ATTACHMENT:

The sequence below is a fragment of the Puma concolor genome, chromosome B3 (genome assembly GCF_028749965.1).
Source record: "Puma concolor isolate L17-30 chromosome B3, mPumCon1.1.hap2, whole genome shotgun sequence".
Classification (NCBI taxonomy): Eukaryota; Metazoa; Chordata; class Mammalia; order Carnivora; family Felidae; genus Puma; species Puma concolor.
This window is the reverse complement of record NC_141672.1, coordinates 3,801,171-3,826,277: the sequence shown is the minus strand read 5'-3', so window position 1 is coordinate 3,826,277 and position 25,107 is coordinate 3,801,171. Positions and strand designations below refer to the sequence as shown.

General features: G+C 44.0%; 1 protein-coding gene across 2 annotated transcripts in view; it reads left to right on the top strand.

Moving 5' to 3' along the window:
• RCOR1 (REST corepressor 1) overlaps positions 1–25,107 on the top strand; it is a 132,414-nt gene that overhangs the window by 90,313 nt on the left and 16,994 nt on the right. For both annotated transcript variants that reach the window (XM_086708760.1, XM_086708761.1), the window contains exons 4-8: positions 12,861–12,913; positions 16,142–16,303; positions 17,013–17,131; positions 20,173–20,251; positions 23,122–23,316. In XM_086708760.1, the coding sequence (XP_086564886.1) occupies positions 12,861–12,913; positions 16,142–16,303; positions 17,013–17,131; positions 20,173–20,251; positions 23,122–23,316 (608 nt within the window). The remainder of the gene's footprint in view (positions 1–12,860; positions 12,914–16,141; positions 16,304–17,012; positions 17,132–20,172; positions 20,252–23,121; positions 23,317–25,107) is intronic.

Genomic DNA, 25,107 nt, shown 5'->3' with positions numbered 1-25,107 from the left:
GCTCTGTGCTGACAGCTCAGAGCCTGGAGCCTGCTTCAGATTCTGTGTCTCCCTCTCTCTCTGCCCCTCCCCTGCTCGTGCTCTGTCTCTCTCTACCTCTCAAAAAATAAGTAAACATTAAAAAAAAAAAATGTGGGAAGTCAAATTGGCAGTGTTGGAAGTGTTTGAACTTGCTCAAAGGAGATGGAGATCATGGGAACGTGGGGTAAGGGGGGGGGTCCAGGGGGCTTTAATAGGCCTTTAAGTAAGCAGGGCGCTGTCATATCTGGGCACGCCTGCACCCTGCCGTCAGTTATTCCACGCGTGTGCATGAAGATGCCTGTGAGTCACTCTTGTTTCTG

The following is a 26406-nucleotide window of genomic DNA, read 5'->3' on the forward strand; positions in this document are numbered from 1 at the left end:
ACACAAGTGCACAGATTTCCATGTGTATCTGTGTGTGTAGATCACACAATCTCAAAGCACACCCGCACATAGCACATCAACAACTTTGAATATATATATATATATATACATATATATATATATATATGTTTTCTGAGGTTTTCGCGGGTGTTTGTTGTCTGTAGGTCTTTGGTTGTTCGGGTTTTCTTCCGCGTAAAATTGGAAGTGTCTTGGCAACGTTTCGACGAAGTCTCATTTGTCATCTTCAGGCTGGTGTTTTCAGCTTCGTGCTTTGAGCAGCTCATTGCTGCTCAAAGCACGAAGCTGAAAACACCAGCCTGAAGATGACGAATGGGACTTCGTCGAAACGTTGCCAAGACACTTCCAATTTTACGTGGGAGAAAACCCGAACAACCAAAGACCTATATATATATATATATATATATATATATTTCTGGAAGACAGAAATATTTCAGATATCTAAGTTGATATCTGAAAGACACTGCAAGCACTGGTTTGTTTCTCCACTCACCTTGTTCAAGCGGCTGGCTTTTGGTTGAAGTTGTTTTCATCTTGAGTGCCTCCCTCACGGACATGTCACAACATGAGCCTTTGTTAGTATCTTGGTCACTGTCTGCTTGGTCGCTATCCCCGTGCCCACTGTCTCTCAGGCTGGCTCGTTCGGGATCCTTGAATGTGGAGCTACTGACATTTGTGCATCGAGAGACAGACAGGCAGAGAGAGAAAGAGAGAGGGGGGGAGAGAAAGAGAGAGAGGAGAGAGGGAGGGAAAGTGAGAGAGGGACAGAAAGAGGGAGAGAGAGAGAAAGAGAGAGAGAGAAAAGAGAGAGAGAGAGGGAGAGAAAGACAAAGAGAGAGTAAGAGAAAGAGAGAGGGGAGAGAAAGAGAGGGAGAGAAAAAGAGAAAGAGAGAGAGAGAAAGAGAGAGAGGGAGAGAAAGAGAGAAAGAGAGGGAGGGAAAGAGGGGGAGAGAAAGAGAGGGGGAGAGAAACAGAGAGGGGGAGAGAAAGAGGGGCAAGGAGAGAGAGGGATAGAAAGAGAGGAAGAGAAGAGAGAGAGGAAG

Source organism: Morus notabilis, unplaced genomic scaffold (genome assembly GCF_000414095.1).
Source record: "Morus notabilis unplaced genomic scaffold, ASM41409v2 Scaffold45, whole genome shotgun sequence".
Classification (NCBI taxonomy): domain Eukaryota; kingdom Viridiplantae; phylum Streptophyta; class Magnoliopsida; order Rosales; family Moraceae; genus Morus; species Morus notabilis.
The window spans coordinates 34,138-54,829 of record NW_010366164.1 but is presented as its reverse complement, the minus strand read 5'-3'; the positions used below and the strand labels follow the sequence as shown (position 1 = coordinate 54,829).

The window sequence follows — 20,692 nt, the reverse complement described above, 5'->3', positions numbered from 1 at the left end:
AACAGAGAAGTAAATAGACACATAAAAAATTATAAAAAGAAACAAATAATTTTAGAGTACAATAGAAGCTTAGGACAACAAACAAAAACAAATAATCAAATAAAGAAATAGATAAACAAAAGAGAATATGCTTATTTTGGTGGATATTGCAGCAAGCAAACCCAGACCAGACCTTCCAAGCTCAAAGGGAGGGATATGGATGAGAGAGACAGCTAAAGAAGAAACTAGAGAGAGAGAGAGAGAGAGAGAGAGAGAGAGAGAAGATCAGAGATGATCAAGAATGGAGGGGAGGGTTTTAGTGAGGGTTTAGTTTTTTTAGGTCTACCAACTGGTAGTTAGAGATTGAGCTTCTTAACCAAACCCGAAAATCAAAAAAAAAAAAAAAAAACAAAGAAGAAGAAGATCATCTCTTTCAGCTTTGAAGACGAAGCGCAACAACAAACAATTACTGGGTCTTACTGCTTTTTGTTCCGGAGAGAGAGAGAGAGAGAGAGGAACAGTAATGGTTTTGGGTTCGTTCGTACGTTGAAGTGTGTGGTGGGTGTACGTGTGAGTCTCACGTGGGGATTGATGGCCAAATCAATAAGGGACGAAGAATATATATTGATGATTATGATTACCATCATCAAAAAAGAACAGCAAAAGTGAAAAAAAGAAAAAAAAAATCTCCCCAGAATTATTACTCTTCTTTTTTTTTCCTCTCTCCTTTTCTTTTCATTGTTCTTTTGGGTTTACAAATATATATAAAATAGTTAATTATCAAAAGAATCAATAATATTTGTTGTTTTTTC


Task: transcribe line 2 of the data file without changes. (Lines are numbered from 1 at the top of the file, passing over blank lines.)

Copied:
Source record: "Puma concolor isolate L17-30 chromosome B3, mPumCon1.1.hap2, whole genome shotgun sequence".